The Hidden Costs of “Free” POS

There is no such thing as “free” POS

We all know there is no such thing as a free lunch, so how do so called “free” POS companies get away with those claims? Any business owner knows that value matters more than price, that you get what you pay for, and that anyone offering us something for free is making the money back somewhere.

So how do “free” POS companies make money? And how will choosing a “free” POS option affect your business long term?

How you pay for “free” POS

Generally, “free” POS offers are really POS financing offers. There is little or no up-front cost for the system but you will pay for it (with interest) over time. Sometimes this is in the form of a monthly fee but often, the payment for the POS is bundled in to your credit card processing fees. The first question you should ask if someone is offering you a “free” POS system is whether you are locked into processing credit card transactions with them and for how long. Chances are that you will be, and the fees may be much higher than other credit card options (because the cost of the POS is included).

Shop around for merchant services

If a company offers you a “free” POS system for using their merchant services, shop around a bit. Compare the transaction fees they are offering to those of competitors and then do the math. How long are you locked in with them? What’s the cost difference over time between using their service versus competitors?

Shop around for financing

What “free” POS providers are really offering you is financing. Financing the POS investment is a great option for new businesses that have already made a lot of large cash outlays.  But it’s important to understand what you’re getting. Once you realize that this system isn’t free but financed, you can make a better decision and choose the best, most cost effective financing option. Interest rates are low right now, so a leasing company, bank, or competitive POS company will likely have low cost financing options to offer.

Once you know the cost of the “free” POS system, it may turn out that if you find lower interest financing and a more cost effective credit card processor, a more robust POS system- that would offer you more reliability, better functionality, and come with better training and support- is around the same price as the supposedly “free” option. Then it’s time to consider the implicit costs of choosing the “free” option.

The more subtle costs of “free” POS: How will this choice affects your business?

There is also a more subtle cost associated with choosing a “free” POS option. A POS system is a mission critical business management tool. You need a system that is intuitive, flexible, and reliable. A system that can grow as your business does. More importantly, the company you choose to work with needs to be there for you after the sale to provide training to new management staff, to help solve new challenges as they arise (like the need to provide a more modern loyalty program, or introduce Online Ordering) and to offer preventative maintenance to protect your POS investment. If you choose to work with a company whose core business is not restaurant consulting and point of sale, but is instead, credit card processing, a company that uses POS as a marketing ploy to sell credit card processing at higher rates, you will pay more than the explicit costs of the system. The lost revenue and increased costs because of missing features, poor functionality, and non-expert service, is the real cost of choosing a “free” system.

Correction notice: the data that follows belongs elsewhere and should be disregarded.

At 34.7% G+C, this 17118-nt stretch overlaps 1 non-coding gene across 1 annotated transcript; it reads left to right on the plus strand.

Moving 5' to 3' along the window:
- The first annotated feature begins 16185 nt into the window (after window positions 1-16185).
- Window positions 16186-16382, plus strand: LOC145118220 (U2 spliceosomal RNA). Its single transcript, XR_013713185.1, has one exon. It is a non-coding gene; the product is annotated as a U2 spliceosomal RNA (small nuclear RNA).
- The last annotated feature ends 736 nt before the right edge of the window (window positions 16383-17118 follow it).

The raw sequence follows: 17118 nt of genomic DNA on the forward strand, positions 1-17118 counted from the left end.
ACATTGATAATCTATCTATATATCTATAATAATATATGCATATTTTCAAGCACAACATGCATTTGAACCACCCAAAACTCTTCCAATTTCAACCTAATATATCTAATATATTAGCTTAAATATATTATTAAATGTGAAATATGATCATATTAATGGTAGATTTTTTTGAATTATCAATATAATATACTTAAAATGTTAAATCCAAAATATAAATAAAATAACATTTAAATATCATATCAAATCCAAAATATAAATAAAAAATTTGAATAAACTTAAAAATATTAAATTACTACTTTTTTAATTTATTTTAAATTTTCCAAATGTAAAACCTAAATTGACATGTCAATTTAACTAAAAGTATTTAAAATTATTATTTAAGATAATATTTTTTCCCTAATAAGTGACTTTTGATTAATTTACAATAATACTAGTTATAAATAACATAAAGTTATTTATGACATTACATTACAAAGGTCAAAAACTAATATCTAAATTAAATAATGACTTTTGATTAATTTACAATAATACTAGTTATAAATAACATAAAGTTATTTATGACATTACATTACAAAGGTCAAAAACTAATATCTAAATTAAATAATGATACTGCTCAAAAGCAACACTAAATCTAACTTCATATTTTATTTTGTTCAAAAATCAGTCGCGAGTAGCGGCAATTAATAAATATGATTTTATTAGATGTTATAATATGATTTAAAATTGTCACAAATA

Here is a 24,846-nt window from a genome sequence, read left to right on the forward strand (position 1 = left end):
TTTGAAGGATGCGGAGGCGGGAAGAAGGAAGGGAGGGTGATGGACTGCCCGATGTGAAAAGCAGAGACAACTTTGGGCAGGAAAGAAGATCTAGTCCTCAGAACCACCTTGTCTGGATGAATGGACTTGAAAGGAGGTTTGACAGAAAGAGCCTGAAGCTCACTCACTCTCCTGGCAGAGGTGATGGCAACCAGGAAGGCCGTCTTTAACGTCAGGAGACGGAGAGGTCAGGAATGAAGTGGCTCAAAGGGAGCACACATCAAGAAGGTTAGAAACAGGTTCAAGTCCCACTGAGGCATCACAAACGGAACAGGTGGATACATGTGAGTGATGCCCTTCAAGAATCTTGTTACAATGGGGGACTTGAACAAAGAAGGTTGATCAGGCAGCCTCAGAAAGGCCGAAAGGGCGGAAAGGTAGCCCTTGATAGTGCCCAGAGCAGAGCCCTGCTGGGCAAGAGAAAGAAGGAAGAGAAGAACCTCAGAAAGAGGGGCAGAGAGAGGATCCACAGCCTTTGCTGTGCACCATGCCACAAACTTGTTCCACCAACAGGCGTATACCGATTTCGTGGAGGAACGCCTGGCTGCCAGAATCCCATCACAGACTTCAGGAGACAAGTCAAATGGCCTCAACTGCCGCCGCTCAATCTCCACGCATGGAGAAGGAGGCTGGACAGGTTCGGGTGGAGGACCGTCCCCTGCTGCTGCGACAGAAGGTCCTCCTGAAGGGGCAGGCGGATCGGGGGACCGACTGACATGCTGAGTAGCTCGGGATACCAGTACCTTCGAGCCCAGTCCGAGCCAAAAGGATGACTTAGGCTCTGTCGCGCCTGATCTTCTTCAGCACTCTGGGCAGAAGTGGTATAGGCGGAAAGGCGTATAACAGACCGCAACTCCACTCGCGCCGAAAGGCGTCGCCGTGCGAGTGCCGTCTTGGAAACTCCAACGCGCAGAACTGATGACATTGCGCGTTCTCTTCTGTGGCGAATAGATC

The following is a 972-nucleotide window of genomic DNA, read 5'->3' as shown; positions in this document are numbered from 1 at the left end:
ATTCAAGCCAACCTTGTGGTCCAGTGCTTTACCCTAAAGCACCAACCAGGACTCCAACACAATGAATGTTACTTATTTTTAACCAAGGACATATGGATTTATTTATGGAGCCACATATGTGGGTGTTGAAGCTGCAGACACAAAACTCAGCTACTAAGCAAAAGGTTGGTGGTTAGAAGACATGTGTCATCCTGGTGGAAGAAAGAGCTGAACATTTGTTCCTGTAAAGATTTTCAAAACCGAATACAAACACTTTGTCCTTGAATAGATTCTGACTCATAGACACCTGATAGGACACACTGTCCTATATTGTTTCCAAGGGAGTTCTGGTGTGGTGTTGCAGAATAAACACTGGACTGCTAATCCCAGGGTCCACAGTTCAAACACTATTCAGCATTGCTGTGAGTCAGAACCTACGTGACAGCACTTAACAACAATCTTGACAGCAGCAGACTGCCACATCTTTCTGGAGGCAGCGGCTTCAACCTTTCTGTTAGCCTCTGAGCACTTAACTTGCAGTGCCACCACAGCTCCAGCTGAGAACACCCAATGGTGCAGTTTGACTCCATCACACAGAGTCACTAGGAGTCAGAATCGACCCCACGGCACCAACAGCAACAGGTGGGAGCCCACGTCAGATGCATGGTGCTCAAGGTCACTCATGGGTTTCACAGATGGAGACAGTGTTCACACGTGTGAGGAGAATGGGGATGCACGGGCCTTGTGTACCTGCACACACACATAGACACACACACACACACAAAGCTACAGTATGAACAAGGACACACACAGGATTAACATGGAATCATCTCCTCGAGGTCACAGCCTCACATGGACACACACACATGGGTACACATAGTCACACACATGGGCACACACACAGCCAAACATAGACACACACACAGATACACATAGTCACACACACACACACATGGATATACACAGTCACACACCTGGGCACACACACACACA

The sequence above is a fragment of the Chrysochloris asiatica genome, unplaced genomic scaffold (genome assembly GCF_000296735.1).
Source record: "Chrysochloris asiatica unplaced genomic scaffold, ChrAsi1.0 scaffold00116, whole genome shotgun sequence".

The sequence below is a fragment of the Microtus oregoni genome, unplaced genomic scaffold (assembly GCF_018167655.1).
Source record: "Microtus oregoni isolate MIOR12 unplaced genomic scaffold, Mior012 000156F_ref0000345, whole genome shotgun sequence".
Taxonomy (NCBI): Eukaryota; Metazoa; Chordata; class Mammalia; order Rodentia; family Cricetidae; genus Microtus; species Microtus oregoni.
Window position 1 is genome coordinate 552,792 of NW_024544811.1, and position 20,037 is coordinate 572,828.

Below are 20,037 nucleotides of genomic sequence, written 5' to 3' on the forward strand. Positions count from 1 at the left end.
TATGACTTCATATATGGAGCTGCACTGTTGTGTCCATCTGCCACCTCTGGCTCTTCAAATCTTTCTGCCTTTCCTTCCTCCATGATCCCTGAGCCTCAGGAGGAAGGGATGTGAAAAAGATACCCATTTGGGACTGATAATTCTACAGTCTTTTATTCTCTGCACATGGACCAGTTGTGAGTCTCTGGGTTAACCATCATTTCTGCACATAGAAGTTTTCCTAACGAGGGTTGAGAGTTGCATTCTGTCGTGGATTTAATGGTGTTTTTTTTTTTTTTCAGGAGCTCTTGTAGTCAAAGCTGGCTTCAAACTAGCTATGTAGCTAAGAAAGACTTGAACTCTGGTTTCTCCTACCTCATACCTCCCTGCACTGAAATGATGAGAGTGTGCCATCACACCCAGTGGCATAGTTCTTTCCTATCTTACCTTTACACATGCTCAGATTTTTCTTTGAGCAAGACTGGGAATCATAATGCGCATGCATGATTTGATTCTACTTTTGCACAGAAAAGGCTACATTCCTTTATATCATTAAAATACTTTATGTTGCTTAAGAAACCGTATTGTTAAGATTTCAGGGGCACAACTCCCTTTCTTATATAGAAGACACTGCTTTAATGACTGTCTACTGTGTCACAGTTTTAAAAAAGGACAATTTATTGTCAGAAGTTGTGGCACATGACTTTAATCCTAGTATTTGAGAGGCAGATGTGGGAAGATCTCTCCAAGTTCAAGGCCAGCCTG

Other hidden fees

In addition to the cost of the POS itself, which is bundled in to your credit card payments, there may be other hidden fees associated with a “free” POS system. When evaluating a “free” POS offer you should ask:

Does the processing agreement auto renew after the term of your agreement, forcing you to manually opt out or be stuck for another five years?

Are your processing fees contractually fixed or can they hike up the rates any time they want?

Are there exit fees or penalties if you want to switch processors?

What hardware is included and what hardware will you have to pay for?

What quality is the hardware? Read some reviews.

Who will pay to fix the hardware if it breaks?

Who owns the equipment at the end of your agreement?

How are service fees charged? Per visit? Per terminal? Can you get discounted service through a maintenance contract?

The bottom line

The bottom line is to look at the long term costs and long term risks when evaluating a “free” POS offer.  The low initial cost outlay may seem attractive but over a five year period you may find that the explicit and implicit costs are much higher than other options.

Author: Remigijus Pavydis